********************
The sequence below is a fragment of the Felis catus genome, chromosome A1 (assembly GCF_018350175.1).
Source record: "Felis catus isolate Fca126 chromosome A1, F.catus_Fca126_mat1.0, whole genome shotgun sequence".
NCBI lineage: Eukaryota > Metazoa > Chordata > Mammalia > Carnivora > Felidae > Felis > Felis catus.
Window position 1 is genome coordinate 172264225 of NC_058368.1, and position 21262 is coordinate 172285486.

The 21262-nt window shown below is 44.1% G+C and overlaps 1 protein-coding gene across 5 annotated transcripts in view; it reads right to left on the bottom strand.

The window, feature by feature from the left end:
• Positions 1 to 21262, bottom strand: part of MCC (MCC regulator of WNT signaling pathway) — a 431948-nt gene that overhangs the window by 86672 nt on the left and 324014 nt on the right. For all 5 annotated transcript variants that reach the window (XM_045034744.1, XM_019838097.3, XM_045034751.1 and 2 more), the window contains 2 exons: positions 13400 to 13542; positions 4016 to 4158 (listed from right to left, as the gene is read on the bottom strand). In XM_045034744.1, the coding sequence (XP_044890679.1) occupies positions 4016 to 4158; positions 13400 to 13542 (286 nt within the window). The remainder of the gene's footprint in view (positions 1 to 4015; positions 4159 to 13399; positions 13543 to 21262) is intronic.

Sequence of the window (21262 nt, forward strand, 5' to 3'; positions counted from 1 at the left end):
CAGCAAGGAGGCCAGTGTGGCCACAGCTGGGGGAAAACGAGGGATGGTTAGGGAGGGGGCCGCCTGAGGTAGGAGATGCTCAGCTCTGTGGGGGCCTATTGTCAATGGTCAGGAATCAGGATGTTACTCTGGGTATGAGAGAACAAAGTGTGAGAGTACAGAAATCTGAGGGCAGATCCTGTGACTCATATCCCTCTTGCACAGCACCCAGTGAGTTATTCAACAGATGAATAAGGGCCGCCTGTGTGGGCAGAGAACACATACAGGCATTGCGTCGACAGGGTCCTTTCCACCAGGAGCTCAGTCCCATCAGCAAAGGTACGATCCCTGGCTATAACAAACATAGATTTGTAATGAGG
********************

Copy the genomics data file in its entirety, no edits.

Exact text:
The sequence below is a fragment of the Felis catus genome, chromosome A1 (assembly GCF_018350175.1).
Source record: "Felis catus isolate Fca126 chromosome A1, F.catus_Fca126_mat1.0, whole genome shotgun sequence".
NCBI lineage: Eukaryota > Metazoa > Chordata > Mammalia > Carnivora > Felidae > Felis > Felis catus.
Window position 1 is genome coordinate 172264225 of NC_058368.1, and position 21262 is coordinate 172285486.

The 21262-nt window shown below is 44.1% G+C and overlaps 1 protein-coding gene across 5 annotated transcripts in view; it reads right to left on the bottom strand.

The window, feature by feature from the left end:
• Positions 1 to 21262, bottom strand: part of MCC (MCC regulator of WNT signaling pathway) — a 431948-nt gene that overhangs the window by 86672 nt on the left and 324014 nt on the right. For all 5 annotated transcript variants that reach the window (XM_045034744.1, XM_019838097.3, XM_045034751.1 and 2 more), the window contains 2 exons: positions 13400 to 13542; positions 4016 to 4158 (listed from right to left, as the gene is read on the bottom strand). In XM_045034744.1, the coding sequence (XP_044890679.1) occupies positions 4016 to 4158; positions 13400 to 13542 (286 nt within the window). The remainder of the gene's footprint in view (positions 1 to 4015; positions 4159 to 13399; positions 13543 to 21262) is intronic.

Sequence of the window (21262 nt, forward strand, 5' to 3'; positions counted from 1 at the left end):
CAGCAAGGAGGCCAGTGTGGCCACAGCTGGGGGAAAACGAGGGATGGTTAGGGAGGGGGCCGCCTGAGGTAGGAGATGCTCAGCTCTGTGGGGGCCTATTGTCAATGGTCAGGAATCAGGATGTTACTCTGGGTATGAGAGAACAAAGTGTGAGAGTACAGAAATCTGAGGGCAGATCCTGTGACTCATATCCCTCTTGCACAGCACCCAGTGAGTTATTCAACAGATGAATAAGGGCCGCCTGTGTGGGCAGAGAACACATACAGGCATTGCGTCGACAGGGTCCTTTCCACCAGGAGCTCAGTCCCATCAGCAAAGGTACGATCCCTGGCTATAACAAACATAGATTTGTAATGAGG